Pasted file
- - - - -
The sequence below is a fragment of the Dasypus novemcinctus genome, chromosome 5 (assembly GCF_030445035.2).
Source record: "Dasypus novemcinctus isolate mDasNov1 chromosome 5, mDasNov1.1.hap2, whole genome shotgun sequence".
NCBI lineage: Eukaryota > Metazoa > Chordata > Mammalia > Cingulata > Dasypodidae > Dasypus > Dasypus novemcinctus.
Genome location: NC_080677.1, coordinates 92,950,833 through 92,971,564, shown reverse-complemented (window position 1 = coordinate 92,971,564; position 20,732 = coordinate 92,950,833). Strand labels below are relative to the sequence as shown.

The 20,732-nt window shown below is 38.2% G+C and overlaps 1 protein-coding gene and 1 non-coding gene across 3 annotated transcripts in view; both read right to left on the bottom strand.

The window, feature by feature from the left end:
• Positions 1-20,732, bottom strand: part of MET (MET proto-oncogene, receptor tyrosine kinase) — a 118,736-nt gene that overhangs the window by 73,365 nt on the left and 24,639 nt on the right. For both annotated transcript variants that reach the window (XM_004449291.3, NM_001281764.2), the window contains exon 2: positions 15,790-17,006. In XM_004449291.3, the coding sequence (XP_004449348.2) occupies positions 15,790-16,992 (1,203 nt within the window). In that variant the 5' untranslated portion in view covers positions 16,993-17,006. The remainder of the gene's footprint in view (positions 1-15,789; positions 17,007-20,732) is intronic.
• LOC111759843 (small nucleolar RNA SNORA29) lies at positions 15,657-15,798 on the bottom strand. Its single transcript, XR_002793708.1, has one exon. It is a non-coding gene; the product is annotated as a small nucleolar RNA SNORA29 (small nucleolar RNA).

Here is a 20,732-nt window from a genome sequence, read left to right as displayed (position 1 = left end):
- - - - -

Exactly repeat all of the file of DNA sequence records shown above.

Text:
The sequence below is a fragment of the Dasypus novemcinctus genome, chromosome 5 (assembly GCF_030445035.2).
Source record: "Dasypus novemcinctus isolate mDasNov1 chromosome 5, mDasNov1.1.hap2, whole genome shotgun sequence".
NCBI lineage: Eukaryota > Metazoa > Chordata > Mammalia > Cingulata > Dasypodidae > Dasypus > Dasypus novemcinctus.
Genome location: NC_080677.1, coordinates 92,950,833 through 92,971,564, shown reverse-complemented (window position 1 = coordinate 92,971,564; position 20,732 = coordinate 92,950,833). Strand labels below are relative to the sequence as shown.

The 20,732-nt window shown below is 38.2% G+C and overlaps 1 protein-coding gene and 1 non-coding gene across 3 annotated transcripts in view; both read right to left on the bottom strand.

The window, feature by feature from the left end:
• Positions 1-20,732, bottom strand: part of MET (MET proto-oncogene, receptor tyrosine kinase) — a 118,736-nt gene that overhangs the window by 73,365 nt on the left and 24,639 nt on the right. For both annotated transcript variants that reach the window (XM_004449291.3, NM_001281764.2), the window contains exon 2: positions 15,790-17,006. In XM_004449291.3, the coding sequence (XP_004449348.2) occupies positions 15,790-16,992 (1,203 nt within the window). In that variant the 5' untranslated portion in view covers positions 16,993-17,006. The remainder of the gene's footprint in view (positions 1-15,789; positions 17,007-20,732) is intronic.
• LOC111759843 (small nucleolar RNA SNORA29) lies at positions 15,657-15,798 on the bottom strand. Its single transcript, XR_002793708.1, has one exon. It is a non-coding gene; the product is annotated as a small nucleolar RNA SNORA29 (small nucleolar RNA).

Here is a 20,732-nt window from a genome sequence, read left to right as displayed (position 1 = left end):